leveling could be obtained. This would for example allow the
use of wind farms as base load or enable an increase of
predictability to nearly 100% for a certain period of time. The
time horizon could be days or weeks, depending on storage
size and the allowed variations. Such storage levels could for
example allow for shutdown of larger stand-by reserves.
In case of the electric energy production being based
primarily on renewable energy sources, a very large amount of
energy storage would have to be combined with a significant
overcapacity in generation.

IV. THE NATURE OF WIND POWER VARIATIONS

Wind power production (Pw
) varies with wind speed (v)
approximately as [3]:


|
| |
max
v for v 0
max
v ;
n
v for v
n
P
n
v ;
min
v for v
3
n
v
v
n
P
min
v for v 0 (v)
w
P
>
e
e
|
|
.
|

\
|
·
< =
|
(1)


With v
min
, v
n
and v
max
being the minimum, nominal and
maximum wind speeds of the wind generator. P
n
is the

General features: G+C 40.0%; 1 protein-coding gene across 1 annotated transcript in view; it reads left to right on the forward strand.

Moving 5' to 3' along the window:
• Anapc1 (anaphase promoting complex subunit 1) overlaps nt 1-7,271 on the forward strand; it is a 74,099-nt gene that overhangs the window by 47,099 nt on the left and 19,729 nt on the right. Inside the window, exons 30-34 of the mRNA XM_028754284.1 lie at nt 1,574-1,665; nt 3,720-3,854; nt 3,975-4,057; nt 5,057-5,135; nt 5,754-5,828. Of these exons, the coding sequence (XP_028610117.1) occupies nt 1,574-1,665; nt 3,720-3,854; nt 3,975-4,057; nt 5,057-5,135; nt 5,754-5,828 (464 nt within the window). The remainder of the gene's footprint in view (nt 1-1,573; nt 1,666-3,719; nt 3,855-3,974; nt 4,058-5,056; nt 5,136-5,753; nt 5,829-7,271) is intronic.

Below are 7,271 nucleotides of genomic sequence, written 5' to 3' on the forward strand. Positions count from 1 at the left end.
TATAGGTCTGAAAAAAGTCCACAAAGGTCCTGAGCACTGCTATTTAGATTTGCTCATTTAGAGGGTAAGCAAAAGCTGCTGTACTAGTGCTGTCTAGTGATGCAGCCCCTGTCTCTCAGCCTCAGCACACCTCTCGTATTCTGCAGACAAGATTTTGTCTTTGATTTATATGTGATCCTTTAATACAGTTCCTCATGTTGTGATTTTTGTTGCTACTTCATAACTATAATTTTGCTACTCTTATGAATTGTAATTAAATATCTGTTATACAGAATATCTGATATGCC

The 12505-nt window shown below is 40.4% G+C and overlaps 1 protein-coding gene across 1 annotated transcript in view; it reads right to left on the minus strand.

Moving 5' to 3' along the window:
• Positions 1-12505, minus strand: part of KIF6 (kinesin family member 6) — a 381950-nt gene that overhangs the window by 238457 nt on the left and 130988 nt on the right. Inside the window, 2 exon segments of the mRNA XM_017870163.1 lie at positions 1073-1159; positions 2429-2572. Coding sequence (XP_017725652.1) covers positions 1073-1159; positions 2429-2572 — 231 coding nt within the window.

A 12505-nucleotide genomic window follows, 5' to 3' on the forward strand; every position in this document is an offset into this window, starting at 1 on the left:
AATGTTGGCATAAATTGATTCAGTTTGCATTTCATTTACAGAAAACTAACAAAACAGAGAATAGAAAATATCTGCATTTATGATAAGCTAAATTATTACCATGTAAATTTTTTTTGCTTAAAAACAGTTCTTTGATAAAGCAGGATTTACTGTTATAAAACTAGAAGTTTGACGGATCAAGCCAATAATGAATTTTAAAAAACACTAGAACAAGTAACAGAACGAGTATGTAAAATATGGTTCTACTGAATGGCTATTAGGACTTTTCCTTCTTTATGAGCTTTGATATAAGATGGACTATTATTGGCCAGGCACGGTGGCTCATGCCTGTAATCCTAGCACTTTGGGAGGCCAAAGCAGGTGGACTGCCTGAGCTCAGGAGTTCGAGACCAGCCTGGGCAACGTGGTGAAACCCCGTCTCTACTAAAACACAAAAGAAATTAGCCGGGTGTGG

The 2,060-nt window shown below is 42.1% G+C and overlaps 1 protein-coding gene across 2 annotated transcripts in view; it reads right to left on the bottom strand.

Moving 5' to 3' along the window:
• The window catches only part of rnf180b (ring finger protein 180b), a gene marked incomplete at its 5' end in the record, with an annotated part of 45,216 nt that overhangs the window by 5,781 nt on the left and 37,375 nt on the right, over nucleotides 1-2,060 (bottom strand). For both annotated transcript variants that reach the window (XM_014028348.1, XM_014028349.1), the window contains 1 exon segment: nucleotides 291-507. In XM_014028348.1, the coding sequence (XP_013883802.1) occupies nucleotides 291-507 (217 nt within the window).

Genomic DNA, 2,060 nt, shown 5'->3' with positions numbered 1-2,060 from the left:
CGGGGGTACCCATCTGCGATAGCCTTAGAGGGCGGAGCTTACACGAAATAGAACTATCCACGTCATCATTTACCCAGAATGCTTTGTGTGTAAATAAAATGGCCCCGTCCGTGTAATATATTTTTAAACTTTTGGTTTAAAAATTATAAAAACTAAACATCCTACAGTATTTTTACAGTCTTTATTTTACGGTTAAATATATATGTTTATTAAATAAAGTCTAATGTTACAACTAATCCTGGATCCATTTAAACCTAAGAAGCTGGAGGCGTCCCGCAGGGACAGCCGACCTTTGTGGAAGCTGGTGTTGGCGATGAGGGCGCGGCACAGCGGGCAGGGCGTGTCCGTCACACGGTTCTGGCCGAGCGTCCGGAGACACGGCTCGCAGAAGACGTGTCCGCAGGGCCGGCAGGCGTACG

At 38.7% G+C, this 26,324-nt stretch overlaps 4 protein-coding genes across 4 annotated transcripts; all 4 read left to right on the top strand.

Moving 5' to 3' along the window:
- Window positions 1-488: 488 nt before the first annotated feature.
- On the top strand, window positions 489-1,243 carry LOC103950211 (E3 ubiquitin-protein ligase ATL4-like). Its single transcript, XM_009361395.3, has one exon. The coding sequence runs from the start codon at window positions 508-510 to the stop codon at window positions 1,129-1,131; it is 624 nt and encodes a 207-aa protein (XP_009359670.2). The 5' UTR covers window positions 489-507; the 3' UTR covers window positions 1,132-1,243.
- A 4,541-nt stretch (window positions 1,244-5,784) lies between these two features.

nominal wind power. Typical parameter values could be v
min
=
4 m/s, v
n
= 13 m/s and v
max
= 25 m/s.
The wind varies in a stochastic way with statistical
distribution of wind speeds close to that of a Weibull
distribution [1], [2], [5]. The transformation of wind speed
into wind power using (1) causes the statistical distribution to
change but it still follows a Weibull distribution fairly
accurately.
Different wind sites experience different statistical
distributions of wind speed. The wind sites can be divided into
classes according to average and standard deviation of the
wind speed [5]. Table 1 shows the average wind speed (µ),
standard deviation (σ) and turbulence intensity factor Iµ
=(σ/µ)
for 4 wind classes, calculated with characteristic turbulence
intensity factor I
15
= 0.14.



TABLE 1
Statistical parameters for 4 IEC wind classes used for the model results
presented here [5].
Class # 1 2 3 4
µ [m/s] 10 8.5 7.5 6
σ [m/s] 1.63 1.49 1.4 1.26
I
µ
0.163 0.175 0.187 0.21

The statistical parameters do not define the variation
spectrum. The performance and required power and storage
capacity of an energy storage is strongly influenced by the
variation spectrum which means that knowledge of this is
essential.
Wind variations are generated by atmospheric phenomena
which take place on many orders of magnitude, with regard to
both space and time [3]. The scales of these variations range
from local turbulence on length scales of meters and
timescales of seconds to seasonal variations on global scales.
It therefore seems reasonable to assume that wind variations